Well, the Yankees lost. Life is good. The odd thing is, I knew they were going to lose from the second inning on. The moment I saw Gary "I Could Just Kill A Man" Sheffield and Bubba "My Daddy Ain't David" Crosby smash into each other in centre field, I knew that the Baseball Gods had already decided the Yankees fate. It was reinforced by one other play: the call out at first of Yankee second baseman Robinson Cano for running inside the baseline in the fifth. It was so reminiscent of A-Rod's interference with Bronson Arroyo in Game Six of the 2004 ALCS that it might as well have been a (black?) lightning bolt.

Speaking of A-Rod, he went 2-for-15 in the series, with a .133 batting average, no RBI's, and a very costly error in Game 2. In his new book, Bill Simmons talks about how A-Rod is notoriously good during games and times that don't matter. Sure, he is awesome during the regular season, and when the Yankees are up by eight runs, but Simmons argues that in the playoffs and in close games, A-Rod chokes. A-Rod's response to losing this series?

"I had a great year, something I'm very proud of," A-Rod said. "I left my guts on the field, I left my heart out there. I'm not going to hang my head. I'm going to learn from it and become a better Yankee."

It sounds almost exactly the same as what he said last year after getting knocked out by the BoSox.

Compare and contrast this with Derek Jeter, who may have average numbers during the season, but is clutch during games that count, especially the playoffs.

"We don't play to just make it to the playoffs; we've been to the playoffs before," New York captain Derek Jeter said. "We play to win, and we fell short again."

Jeter was 7-for-21 for the series, with a .333 batting average, four runs, two home runs and five RBI. That includes three hits, one run, and two RBI in game five. He hit a homer in the eighth inning to draw the Yankees to within two, and he even got on in the top of the ninth. He was forced out in a double play by--who else?--Rodriguez.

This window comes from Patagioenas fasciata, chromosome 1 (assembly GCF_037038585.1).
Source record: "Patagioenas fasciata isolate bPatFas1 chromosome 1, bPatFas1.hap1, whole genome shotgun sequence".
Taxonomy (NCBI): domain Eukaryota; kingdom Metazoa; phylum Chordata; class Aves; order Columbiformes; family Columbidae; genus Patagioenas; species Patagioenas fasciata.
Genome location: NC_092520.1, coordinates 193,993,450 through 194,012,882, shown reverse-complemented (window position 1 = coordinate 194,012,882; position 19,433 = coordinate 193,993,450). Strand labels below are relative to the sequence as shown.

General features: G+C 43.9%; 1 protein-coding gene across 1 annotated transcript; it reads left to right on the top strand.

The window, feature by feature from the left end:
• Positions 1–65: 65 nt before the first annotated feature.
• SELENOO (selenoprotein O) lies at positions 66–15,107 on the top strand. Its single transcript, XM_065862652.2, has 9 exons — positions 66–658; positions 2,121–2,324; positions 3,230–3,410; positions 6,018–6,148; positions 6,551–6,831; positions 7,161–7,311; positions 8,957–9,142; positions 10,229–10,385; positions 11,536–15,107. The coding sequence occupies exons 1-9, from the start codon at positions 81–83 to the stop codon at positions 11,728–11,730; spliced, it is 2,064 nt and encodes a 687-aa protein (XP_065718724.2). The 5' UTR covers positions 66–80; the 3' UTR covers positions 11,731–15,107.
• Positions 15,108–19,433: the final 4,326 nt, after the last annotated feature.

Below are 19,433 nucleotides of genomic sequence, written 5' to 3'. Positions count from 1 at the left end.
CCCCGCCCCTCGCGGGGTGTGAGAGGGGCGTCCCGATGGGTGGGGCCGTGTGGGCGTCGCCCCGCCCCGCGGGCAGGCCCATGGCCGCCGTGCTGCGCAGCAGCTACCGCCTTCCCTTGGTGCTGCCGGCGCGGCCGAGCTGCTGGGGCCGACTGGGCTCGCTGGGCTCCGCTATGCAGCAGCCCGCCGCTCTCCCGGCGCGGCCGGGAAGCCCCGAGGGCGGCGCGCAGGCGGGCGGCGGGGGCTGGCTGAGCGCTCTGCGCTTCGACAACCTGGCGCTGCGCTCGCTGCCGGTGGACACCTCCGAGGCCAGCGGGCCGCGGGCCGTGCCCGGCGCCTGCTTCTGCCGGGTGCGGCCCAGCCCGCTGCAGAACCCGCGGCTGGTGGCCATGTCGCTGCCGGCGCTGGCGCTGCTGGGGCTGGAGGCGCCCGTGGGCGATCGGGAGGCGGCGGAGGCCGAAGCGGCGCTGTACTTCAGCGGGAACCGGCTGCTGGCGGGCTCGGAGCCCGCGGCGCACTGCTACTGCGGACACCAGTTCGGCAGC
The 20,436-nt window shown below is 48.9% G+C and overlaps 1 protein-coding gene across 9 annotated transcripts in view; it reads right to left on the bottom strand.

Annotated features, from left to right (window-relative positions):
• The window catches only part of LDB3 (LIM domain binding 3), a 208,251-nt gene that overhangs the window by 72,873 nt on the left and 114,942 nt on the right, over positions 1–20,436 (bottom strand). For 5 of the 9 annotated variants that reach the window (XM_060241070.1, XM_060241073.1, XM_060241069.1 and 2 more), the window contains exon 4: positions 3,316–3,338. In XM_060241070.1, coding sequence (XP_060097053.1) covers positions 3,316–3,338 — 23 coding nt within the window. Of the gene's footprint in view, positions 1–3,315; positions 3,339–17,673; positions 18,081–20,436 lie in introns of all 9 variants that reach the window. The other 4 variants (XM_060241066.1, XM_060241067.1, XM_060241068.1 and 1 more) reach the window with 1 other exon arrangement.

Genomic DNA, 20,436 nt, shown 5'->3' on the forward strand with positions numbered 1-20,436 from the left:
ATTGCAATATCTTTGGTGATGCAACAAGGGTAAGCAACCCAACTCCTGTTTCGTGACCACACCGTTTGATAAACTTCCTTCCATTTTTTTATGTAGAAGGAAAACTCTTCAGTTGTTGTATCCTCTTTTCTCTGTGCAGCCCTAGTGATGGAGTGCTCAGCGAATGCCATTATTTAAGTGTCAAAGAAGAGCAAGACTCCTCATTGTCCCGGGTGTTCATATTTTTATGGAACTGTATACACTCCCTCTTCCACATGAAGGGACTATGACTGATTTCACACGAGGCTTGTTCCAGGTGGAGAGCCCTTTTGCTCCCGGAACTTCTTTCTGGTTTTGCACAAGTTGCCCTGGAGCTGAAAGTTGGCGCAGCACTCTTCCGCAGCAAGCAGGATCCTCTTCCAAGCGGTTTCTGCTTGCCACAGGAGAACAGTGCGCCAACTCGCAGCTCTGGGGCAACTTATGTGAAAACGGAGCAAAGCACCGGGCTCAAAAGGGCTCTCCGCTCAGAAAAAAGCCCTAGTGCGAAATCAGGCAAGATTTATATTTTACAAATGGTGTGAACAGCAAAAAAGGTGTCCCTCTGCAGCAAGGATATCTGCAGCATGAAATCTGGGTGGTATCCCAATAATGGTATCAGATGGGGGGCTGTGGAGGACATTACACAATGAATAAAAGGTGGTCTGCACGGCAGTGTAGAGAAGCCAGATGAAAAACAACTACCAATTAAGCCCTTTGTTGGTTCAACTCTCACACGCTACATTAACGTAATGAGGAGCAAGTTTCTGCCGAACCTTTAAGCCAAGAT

Having done the quick research, however, Simmons argument doesn't really hold up, at least not in the playoffs. In the series with the Angels, Jeter's OBP was .348, his SLG was .619, and his OPS was .967. A-Rod's? His OBP was .435, his SLG was .200 , and his OPS was .635. So in this year's series, Jeter holds the edge. But over their playoff careers, their stats compare as such (explanation of the batting statistics can be found here:


• 31 Games
• 19 Runs
• 36 Hits
• 6 Home Runs
• 16 RBI
• 15 Base on Balls
• 4 Stolen Bases
• .305 Batting Average
• .401 On Base Percentage
• .534 Slugging Average
• .935 On Base Plus Slugging


• 115 Games
• 81 Runs
• 142 Hits
• 16 Home Runs
• 47 RBI
• 50 Base on Balls
• 16 Stolen Bases
• .307 Batting Average
• .378 On Base Percentage
• .463 Slugging Average
• .841 On Base Plus Slugging

I haven't looked at the defensive numbers, nor can I count intangibles like "big plays" (obviously). But A-Rod's playoff numbers seem to hold up with Jeter's, at least in terms of offensive production. Of course, Jeter has 4 World Series rings and A-Rod has none, so in the end, where the only thing that matters is winning, Jeter has a large edge. Personally, I hope the number of World Series rings stays exactly the same for both players. Unless one of them ends up on the RedSox. Shudder.